Hailo, the Uber of Europe, Plans to Let Drivers Register in Any City

Photographer: d: David Parry/PA Wire via AP Photo

Sir Richard Branson, an investor in Hailo, in London on Sept. 24, 2013. The company has launched in more than a dozen cities worldwide and recruited 42,000 drivers to the service. Close

Sir Richard Branson, an investor in Hailo, in London on Sept. 24, 2013. The company has... Read More

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Photographer: d: David Parry/PA Wire via AP Photo

Sir Richard Branson, an investor in Hailo, in London on Sept. 24, 2013. The company has launched in more than a dozen cities worldwide and recruited 42,000 drivers to the service.

Uber is winning the race to roll out its car-booking service globally, with tires on the roads in 62 cities. But Hailo, one of the most popular apps after Uber for waving down taxis with your smartphone, has a plan to quickly expand its footprint.

Hailo is working on a program that will allow people to sign up to drive for the service in places where the company doesn't formally operate, CEO Jay Bregman said in an interview. The new initiative, called Hailo Anywhere, is expected to debut early next year, he said. While the number of cabs outside Hailo's main cities will be lower, users shouldn't otherwise notice a difference.

Currently, Hailo lets users book taxis in 16 cities. The app has gained the most traction in Europe, and its two strongest markets are London, where the company is based and works with the city's 23,000 black cabs, and Dublin, where it generated $100 million in fares in its first couple of months in 2012. Toronto is Hailo's best-performing city in North America, Bregman said. Hailo has struggled to displace Uber in the U.S., but it's seen some traction in Chicago and New York.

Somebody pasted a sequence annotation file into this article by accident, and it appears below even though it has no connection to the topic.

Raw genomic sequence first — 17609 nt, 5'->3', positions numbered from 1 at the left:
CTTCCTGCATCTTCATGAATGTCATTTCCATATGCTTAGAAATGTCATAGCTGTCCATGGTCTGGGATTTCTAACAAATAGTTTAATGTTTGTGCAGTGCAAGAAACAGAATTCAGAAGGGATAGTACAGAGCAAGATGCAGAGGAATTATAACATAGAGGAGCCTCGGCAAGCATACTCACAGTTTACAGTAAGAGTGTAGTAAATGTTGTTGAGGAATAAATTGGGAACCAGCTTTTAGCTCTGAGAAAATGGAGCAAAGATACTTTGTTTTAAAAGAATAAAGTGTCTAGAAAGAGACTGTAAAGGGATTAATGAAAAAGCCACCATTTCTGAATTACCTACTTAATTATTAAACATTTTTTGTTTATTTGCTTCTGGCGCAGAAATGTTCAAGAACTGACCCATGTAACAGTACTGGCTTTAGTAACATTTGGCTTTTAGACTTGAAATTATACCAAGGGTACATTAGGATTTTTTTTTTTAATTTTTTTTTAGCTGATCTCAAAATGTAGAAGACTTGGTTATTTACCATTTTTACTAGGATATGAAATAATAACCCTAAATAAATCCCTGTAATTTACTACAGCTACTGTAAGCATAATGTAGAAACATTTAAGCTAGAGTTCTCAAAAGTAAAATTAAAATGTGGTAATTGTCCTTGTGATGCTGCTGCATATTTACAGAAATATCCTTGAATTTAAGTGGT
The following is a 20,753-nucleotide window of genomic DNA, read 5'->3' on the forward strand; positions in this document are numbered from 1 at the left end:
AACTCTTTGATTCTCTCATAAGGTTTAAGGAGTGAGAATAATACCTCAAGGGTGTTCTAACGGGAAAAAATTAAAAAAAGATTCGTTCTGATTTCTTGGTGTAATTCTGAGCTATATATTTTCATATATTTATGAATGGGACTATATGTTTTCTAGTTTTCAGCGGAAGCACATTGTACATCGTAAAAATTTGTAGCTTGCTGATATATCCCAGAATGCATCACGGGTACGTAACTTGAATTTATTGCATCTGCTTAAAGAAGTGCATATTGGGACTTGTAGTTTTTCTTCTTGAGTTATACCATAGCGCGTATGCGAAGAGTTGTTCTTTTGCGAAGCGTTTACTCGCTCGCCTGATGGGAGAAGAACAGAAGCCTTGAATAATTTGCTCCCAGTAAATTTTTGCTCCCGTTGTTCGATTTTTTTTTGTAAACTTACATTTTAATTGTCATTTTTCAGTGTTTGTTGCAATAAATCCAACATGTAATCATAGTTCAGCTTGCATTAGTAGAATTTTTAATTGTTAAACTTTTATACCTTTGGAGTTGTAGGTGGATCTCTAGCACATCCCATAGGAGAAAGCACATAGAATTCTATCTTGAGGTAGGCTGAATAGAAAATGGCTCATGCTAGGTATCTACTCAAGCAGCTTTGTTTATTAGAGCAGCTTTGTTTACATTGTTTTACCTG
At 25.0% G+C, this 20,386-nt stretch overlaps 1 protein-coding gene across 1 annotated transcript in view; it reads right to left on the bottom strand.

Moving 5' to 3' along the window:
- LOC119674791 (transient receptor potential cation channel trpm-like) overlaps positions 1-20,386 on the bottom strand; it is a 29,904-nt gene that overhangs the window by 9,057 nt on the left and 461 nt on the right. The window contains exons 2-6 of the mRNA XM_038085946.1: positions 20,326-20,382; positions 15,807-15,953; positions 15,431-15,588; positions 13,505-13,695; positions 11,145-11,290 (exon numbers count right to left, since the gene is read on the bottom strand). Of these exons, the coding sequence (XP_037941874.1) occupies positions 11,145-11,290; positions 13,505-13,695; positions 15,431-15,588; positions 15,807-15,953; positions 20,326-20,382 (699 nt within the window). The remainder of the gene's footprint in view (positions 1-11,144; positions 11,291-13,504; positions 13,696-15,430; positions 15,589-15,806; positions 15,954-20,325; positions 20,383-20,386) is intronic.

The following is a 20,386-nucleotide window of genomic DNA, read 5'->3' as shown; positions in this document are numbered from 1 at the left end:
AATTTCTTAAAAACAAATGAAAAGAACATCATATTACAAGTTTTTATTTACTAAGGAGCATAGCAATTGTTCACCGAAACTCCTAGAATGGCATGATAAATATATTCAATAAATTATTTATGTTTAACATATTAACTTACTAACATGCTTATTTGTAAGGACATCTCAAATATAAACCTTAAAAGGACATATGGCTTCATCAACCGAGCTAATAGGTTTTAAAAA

Outside of the London headquarters, New York is the largest of Hailo's 11 satellite offices, which support the company's 220 or so employees globally. Hailo raised $30 million earlier this year from Japanese telecom KDDI and other investors. Bregman said his company wants to connect cities' existing taxi networks rather than create its own like Uber has done.

"We're very focused on keeping the guy in the front seat happy," Bregman said. "This market is way big enough for there to be multiple winners. We do not believe this will be a winner-take-all market."

Hailo Anywhere will be new territory for the ride-booking industry, where most technology companies bring on new drivers by vetting them one at a time or by working with existing black-car providers. That strategy is working for Uber, which saw global usage in October increase more than 20 percent from the previous month as it prepares to offer auto-financing deals to bring on more drivers. When asked about his rival's Anywhere initiative, Uber CEO Travis Kalanick dismissed the idea, and said his company will continue to choose specific markets where it believes it can achieve significant financial success.

"We're not really seeing Hailo make much of a dent in the cities that they're in," Kalanick said in an interview.

For his part, Bregman doesn't expect the Anywhere service will replace Hailo's big-city launches, but the self-service registrations could help the company expand without stretching itself too thin.

"We don't want to open up 100 cities,” Bregman said during an on-stage interview in Dublin after our meeting. "We want to open in 15 cities, and we want to own them."

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